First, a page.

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      Multicentre, randomised, open-label, parallel-group study evaluating the efficacy and safety of ixekizumab versus adalimumab in patients with psoriatic arthritis naïve to biological disease-modifying antirheumatic drug: final results by week 52

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          SPIRIT head-to-head (H2H) is a 52-week (Wk) trial comparing ixekizumab (IXE) with adalimumab (ADA) for simultaneous American College of Rheumatology (ACR)50 and Psoriasis Area and Severity Index (PASI)100 responses in 566 patients (distributed evenly across both groups) with psoriatic arthritis (PsA). IXE was superior to ADA for this primary end point at Wk24. We aimed to determine the final efficacy and safety results through Wk52 including a prespecified subgroup analysis of concomitant conventional synthetic disease-modifying anti-rheumatic drugs (csDMARD) use.


          SPIRIT-H2H is a Wk52 multicentre, open-label, blinded-assessor study comparing IXE and ADA in bionaïve patients with PsA. Patients were randomised 1:1 to IXE or ADA with stratification by concomitant csDMARD use and presence of moderate-to-severe plaque psoriasis. Prespecified end points at Wk24 and Wk52 included musculoskeletal, psoriasis, quality-of life outcomes, subgroup analyses and safety.


          A significantly higher proportion of patients treated with IXE versus ADA simultaneously achieved ACR50 and PASI100 (39% vs 26%, p<0.001), PASI100 (64% vs 41%, p<0.001) at Wk52. Efficacy of IXE and ADA was similar at Wk52 for ACR50 (49.8% vs 49.8%, p=0.924), treat-to-target outcomes, enthesitis and dactylitis resolution. Responses to IXE were consistent irrespective of concomitant csDMARD use. Significantly more patients on IXE monotherapy versus ADA monotherapy had simultaneous ACR50 and PASI100 (38% vs 19%, p=0.007), and PASI100 responses (66% vs 35%, p<0.001) at Wk52. There were no new safety findings for IXE or ADA.


          IXE provided significantly greater simultaneous joint and skin improvement than ADA through Wk52 in bionaïve patients with PsA. IXE showed better efficacy on psoriasis and performed at least as well as ADA on musculoskeletal manifestations. IXE efficacy was consistent irrespective of concomitant csDMARD use.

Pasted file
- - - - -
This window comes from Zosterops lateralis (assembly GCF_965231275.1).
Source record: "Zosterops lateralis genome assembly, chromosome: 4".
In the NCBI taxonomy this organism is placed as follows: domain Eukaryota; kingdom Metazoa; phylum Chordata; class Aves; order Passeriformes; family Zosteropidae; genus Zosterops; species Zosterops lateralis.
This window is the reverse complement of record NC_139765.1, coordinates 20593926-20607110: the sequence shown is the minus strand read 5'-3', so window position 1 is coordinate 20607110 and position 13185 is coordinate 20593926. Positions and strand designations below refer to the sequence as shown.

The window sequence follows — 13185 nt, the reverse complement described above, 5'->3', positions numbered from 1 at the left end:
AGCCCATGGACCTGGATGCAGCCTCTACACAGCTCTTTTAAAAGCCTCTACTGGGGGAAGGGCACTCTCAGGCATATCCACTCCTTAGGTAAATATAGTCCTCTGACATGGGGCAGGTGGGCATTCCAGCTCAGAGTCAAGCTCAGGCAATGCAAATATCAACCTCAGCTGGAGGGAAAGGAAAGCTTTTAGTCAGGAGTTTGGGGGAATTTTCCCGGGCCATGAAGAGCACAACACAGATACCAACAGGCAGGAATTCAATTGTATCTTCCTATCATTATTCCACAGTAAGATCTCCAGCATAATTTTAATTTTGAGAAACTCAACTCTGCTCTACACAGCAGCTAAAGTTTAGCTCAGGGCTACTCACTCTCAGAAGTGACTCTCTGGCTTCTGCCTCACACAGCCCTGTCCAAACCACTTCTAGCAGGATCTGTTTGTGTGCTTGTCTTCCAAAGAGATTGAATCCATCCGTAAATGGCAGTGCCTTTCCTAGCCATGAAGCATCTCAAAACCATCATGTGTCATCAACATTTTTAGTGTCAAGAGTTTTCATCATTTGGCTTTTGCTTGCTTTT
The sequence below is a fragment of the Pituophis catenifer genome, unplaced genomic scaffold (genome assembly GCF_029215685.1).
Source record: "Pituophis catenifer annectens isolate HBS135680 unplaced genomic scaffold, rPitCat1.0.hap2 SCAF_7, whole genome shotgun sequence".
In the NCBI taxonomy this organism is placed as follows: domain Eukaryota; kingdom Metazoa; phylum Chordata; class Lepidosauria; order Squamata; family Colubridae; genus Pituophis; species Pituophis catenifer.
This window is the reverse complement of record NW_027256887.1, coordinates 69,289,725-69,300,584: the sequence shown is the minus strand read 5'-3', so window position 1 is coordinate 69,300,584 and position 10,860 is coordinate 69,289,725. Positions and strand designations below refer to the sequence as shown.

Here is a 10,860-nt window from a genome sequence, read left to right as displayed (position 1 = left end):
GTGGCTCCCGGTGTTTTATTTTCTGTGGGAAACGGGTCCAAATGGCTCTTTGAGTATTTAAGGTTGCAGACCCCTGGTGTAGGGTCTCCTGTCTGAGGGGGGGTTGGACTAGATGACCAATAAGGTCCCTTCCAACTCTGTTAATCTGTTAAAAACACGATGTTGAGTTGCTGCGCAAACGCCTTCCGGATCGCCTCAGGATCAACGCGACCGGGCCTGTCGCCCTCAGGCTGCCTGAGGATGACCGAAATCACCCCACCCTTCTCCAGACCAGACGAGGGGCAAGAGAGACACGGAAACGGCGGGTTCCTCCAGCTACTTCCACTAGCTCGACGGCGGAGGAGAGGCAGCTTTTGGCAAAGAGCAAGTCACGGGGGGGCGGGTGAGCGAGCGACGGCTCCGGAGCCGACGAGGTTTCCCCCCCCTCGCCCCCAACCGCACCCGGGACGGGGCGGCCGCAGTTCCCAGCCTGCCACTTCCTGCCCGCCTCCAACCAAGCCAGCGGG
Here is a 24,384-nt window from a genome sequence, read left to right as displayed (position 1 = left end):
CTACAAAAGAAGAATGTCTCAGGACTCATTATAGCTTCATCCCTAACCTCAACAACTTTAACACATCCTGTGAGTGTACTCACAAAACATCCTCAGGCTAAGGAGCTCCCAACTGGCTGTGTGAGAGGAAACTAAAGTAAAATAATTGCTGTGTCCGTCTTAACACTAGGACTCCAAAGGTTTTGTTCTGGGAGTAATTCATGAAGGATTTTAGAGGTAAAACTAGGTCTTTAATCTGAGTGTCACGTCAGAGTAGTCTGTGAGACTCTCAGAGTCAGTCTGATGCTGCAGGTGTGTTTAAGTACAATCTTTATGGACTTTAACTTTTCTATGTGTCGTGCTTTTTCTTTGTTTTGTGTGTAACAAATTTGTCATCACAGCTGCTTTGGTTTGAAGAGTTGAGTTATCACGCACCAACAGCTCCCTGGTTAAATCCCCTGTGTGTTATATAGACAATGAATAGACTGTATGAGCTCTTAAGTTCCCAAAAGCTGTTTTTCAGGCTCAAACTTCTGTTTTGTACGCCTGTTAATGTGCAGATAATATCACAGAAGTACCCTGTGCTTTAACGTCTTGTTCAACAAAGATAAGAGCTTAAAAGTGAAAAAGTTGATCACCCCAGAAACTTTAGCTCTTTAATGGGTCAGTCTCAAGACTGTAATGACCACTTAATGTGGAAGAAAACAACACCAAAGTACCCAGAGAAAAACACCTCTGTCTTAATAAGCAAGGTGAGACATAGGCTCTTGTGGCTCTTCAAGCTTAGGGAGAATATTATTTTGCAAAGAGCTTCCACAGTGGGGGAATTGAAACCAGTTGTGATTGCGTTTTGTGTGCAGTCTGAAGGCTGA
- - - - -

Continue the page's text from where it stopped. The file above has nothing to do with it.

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          Most cited references 9

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          Psoriatic arthritis: epidemiology, clinical features, course, and outcome.

          Psoriatic arthritis (PsA) has been defined as a unique inflammatory arthritis associated with psoriasis. Its exact prevalence is unknown, but estimates vary from 0.3% to 1% of the population. The clinical features described initially are recognised by most experienced clinicians, although they are most distinct in early disease. Initially, PsA typically presents as an oligoarticular and mild disease. However, with time PsA becomes polyarticular, and it is a severe disease in at least 20% of patients. Patients with PsA who present with polyarticular disease are at risk for disease progression. In addition to progression of clinical and radiological damage, health related quality of life is reduced among patients with PsA. It important to note that patients included in recent drug trials resemble patients followed prospectively in a clinic.
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            Group for Research and Assessment of Psoriasis and Psoriatic Arthritis 2015 Treatment Recommendations for Psoriatic Arthritis.

            To update the 2009 Group for Research and Assessment of Psoriasis and Psoriatic Arthritis (GRAPPA) treatment recommendations for the spectrum of manifestations affecting patients with psoriatic arthritis (PsA).
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              Adalimumab for the treatment of patients with moderately to severely active psoriatic arthritis: results of a double-blind, randomized, placebo-controlled trial.